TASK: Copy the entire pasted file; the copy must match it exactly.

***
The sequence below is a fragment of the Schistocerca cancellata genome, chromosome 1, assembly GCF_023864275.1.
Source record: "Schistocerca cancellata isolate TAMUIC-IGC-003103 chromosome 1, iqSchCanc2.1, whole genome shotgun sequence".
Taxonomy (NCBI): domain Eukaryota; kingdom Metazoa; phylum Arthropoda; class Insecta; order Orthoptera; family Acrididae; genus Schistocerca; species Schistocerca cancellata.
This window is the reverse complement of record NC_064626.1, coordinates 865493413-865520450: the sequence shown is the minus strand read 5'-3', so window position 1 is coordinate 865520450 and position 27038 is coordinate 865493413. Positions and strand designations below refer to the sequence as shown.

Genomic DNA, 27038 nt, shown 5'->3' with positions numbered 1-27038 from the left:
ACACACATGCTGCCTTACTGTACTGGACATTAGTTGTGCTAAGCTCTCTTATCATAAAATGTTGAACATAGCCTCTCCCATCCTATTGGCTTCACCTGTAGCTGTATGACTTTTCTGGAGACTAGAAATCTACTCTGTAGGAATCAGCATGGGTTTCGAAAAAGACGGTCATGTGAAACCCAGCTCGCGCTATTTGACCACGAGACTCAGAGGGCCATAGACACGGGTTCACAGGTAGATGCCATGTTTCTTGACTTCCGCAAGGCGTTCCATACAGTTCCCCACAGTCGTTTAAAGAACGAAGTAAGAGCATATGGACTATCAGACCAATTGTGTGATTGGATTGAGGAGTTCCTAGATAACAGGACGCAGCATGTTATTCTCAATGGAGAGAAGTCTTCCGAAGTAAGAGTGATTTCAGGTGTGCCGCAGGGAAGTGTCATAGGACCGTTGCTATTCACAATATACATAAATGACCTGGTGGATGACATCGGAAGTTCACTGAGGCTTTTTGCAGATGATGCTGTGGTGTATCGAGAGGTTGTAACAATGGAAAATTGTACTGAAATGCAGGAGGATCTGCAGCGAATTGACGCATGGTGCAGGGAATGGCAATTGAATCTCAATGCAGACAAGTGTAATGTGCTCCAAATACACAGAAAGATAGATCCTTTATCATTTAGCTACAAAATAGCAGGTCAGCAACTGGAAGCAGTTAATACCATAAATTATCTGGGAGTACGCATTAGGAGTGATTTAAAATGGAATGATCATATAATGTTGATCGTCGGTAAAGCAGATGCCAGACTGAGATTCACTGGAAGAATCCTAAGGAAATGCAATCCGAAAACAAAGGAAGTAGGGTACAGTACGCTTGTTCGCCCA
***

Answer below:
The sequence below is a fragment of the Schistocerca cancellata genome, chromosome 1, assembly GCF_023864275.1.
Source record: "Schistocerca cancellata isolate TAMUIC-IGC-003103 chromosome 1, iqSchCanc2.1, whole genome shotgun sequence".
Taxonomy (NCBI): domain Eukaryota; kingdom Metazoa; phylum Arthropoda; class Insecta; order Orthoptera; family Acrididae; genus Schistocerca; species Schistocerca cancellata.
This window is the reverse complement of record NC_064626.1, coordinates 865493413-865520450: the sequence shown is the minus strand read 5'-3', so window position 1 is coordinate 865520450 and position 27038 is coordinate 865493413. Positions and strand designations below refer to the sequence as shown.

Genomic DNA, 27038 nt, shown 5'->3' with positions numbered 1-27038 from the left:
ACACACATGCTGCCTTACTGTACTGGACATTAGTTGTGCTAAGCTCTCTTATCATAAAATGTTGAACATAGCCTCTCCCATCCTATTGGCTTCACCTGTAGCTGTATGACTTTTCTGGAGACTAGAAATCTACTCTGTAGGAATCAGCATGGGTTTCGAAAAAGACGGTCATGTGAAACCCAGCTCGCGCTATTTGACCACGAGACTCAGAGGGCCATAGACACGGGTTCACAGGTAGATGCCATGTTTCTTGACTTCCGCAAGGCGTTCCATACAGTTCCCCACAGTCGTTTAAAGAACGAAGTAAGAGCATATGGACTATCAGACCAATTGTGTGATTGGATTGAGGAGTTCCTAGATAACAGGACGCAGCATGTTATTCTCAATGGAGAGAAGTCTTCCGAAGTAAGAGTGATTTCAGGTGTGCCGCAGGGAAGTGTCATAGGACCGTTGCTATTCACAATATACATAAATGACCTGGTGGATGACATCGGAAGTTCACTGAGGCTTTTTGCAGATGATGCTGTGGTGTATCGAGAGGTTGTAACAATGGAAAATTGTACTGAAATGCAGGAGGATCTGCAGCGAATTGACGCATGGTGCAGGGAATGGCAATTGAATCTCAATGCAGACAAGTGTAATGTGCTCCAAATACACAGAAAGATAGATCCTTTATCATTTAGCTACAAAATAGCAGGTCAGCAACTGGAAGCAGTTAATACCATAAATTATCTGGGAGTACGCATTAGGAGTGATTTAAAATGGAATGATCATATAATGTTGATCGTCGGTAAAGCAGATGCCAGACTGAGATTCACTGGAAGAATCCTAAGGAAATGCAATCCGAAAACAAAGGAAGTAGGGTACAGTACGCTTGTTCGCCCA